On the other hand, food-safe plastics are products specifically designed for food contact and are safe for consuming, carrying, and storing food.
These products are tested and approved by FDA for direct contact as they do not pose any harmful impact on human health.
Some of the prominent features of food-safe plastics are:
- Toxin and harsh chemical-free
- Provide high chemical resistance
- Less likely to release toxins when heated
- Low risks of contaminating food color or smell
Although both options are fair for food-related applications; however, it is advisable to food-safe plastic products for assurance because they meet the standards of the FDA religiously.
You can check the food-grade label on various products to make sure they are safe for intended you.
What’s Important to Know About BPA?
BPA (Bisphenol A) is a health-deteriorating chemical commonly found in a wide variety of disposable beverage and food packaging products.
It is also used in the production of PC plastics and epoxy resins. However, studies have claimed that BPA is not safe for food contact and consumption due to its concerning health hazards.
BPA enters the human system through food-related consumption, such as beverage containers, bottles, and food boxes. When these containers are heated, they leach chemicals and toxins into the food causing serious medical conditions in the human body.
What is BPA, and Why is It Dangerous?
BPA is a harmful chemical, also known as an endocrine disruptor, potentially disturbing the human hormonal system. Its exposure can cause severe human diseases such as reproductive disorders, obesity, diabetes, and even cancer.
Expert researchers claim that the human body has the ability to expel low concentrations of BPA from the body without any concern.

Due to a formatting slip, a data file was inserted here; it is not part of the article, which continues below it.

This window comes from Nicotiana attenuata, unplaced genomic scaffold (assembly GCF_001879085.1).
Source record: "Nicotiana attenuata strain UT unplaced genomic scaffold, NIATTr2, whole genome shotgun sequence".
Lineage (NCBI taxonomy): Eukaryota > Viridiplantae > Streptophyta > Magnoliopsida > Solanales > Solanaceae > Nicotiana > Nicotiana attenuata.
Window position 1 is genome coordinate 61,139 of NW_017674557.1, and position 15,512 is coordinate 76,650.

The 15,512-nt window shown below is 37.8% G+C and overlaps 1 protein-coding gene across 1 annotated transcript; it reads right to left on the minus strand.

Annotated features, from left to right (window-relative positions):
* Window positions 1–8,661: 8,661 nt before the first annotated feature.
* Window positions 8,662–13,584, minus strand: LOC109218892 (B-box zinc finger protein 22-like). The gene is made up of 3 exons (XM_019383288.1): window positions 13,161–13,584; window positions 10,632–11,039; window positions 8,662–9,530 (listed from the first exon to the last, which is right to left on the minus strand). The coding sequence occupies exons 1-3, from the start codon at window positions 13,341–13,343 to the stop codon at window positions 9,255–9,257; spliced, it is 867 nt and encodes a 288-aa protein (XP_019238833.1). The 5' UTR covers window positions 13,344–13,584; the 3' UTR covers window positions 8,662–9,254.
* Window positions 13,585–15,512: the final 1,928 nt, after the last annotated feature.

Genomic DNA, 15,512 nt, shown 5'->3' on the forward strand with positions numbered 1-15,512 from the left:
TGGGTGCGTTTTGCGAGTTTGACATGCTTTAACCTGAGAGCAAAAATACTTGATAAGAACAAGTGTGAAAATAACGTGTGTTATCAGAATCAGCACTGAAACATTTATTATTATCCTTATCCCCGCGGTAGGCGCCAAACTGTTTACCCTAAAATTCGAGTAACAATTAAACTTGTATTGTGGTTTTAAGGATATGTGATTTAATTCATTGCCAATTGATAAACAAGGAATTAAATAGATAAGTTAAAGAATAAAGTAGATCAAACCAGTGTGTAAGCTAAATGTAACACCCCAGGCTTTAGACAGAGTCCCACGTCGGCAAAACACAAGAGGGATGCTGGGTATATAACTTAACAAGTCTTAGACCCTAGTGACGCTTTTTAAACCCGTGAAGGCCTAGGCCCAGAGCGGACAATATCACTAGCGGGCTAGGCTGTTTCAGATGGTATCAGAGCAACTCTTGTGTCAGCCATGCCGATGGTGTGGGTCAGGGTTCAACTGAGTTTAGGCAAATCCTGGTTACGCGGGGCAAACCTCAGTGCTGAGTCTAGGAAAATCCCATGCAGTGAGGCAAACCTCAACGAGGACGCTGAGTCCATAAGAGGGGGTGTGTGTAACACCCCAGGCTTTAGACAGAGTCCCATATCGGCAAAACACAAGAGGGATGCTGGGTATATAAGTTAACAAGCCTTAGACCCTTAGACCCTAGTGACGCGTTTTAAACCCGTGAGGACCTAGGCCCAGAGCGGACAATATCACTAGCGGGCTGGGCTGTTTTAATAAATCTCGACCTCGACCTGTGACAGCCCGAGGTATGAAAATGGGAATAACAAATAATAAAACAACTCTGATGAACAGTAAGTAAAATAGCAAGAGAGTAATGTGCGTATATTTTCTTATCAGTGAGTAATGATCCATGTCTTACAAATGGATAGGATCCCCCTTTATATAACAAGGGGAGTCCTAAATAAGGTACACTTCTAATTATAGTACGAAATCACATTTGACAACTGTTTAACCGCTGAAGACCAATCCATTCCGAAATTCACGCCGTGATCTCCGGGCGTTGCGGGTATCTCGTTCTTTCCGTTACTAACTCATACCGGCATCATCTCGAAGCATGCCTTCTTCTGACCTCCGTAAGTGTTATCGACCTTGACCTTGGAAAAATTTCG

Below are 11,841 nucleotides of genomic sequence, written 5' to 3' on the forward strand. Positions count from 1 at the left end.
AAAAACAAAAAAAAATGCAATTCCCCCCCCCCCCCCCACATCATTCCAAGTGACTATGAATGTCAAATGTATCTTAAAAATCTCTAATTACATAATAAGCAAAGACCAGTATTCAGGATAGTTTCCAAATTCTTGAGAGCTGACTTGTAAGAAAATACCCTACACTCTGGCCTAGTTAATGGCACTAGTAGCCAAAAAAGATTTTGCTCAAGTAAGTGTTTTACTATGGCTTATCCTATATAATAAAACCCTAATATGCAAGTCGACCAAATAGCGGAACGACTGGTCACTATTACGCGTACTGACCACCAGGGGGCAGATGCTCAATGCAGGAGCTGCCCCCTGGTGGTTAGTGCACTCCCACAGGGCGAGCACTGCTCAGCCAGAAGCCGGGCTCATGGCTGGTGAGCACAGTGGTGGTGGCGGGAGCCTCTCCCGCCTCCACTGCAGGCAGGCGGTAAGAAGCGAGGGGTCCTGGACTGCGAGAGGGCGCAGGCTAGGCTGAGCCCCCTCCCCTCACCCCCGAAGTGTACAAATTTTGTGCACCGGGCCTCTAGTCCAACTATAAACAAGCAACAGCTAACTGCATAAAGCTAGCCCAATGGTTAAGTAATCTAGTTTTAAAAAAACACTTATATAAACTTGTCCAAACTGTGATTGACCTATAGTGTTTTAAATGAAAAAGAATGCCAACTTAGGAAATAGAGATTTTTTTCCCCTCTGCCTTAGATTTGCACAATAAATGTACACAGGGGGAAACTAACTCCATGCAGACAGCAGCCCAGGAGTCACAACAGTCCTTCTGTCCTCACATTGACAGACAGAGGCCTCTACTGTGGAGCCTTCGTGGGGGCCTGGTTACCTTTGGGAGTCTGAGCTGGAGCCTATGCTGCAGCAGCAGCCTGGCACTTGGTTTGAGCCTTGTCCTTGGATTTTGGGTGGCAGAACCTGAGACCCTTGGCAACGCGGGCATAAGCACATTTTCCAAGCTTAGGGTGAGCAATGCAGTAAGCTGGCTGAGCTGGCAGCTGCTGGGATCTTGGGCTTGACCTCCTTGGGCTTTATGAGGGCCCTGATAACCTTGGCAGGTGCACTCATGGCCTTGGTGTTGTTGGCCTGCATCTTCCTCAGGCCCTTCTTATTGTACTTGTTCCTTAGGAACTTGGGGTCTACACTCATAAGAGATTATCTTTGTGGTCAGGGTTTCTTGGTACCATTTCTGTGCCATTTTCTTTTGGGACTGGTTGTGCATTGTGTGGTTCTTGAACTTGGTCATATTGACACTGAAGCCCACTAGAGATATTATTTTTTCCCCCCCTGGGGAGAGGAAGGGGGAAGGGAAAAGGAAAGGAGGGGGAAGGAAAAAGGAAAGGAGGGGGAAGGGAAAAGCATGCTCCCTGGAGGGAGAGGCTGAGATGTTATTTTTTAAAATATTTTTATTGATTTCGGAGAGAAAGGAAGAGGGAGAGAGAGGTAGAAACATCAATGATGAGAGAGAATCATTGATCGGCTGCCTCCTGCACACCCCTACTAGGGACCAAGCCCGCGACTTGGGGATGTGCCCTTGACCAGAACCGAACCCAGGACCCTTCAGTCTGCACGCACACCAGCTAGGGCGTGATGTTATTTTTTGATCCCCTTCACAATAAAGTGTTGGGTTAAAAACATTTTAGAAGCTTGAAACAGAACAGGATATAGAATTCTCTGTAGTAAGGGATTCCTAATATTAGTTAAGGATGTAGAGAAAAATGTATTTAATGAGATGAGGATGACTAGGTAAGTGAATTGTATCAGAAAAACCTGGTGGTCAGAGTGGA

Thus, low levels of BPA exposure in food packaging products are safe as it does not adversely affect human health. However, it is advisable to avoid BPA-containing products for food reheating purposes.
Types of Food-grade Plastics:
If you want to select the right material that fits your application demand and also provides optimum safety, it is important to understand different types of food-grade plastics.
Here are some common types:
1. PET (Polyethylene Terephthalate):
PET (polyethylene terephthalate) is a lightweight plastic used for manufacturing bottles and packaging used in the beverages industry. It includes soda bottles and food storage containers.
It is an ideal choice for eco-conscious consumers as it is recyclable and reduces environmental impact. However, it can release estrogenic compounds when frequently reused.
2. HDPE (High-Density Polyethylene):
It is one of the best options for domestic applications because it is safe for cold storage. This material is approved by FDA and USDA because it is toxin-free and recyclable. It is typically utilized for food packaging intended for cold storage, such as milk containers, salad containers, and juice bottles.
It offers high strength, holding capacities, and resistance features, providing durable performance.
3. PVC (Polyvinyl Chloride):
Polyvinyl chloride PVC is not considered a safe material option in the food packaging industry because it releases plasticizers such as BPA, phthalates, and bisphenols.
Moreover, it is made of vinyl chloride monomer, which is indirectly a carcinogen and causes severe health risks. Therefore, it is not recommended for applications involving direct contact or consumption of food.
4. LDPE (Low-Density Polyethylene):
Another common plastic material used in the food packaging industry is LDPE. You can stretch out LDPE and use it for different food-related purposes.
It is used for making cling wraps, stretchy plastic bags, and squeezable plastic bottles (ketchup and sauce bottles). LDPE is not a sturdy and resistant option, but it is easily reusable up to 3-4 times.
5. PP (Polypropylene):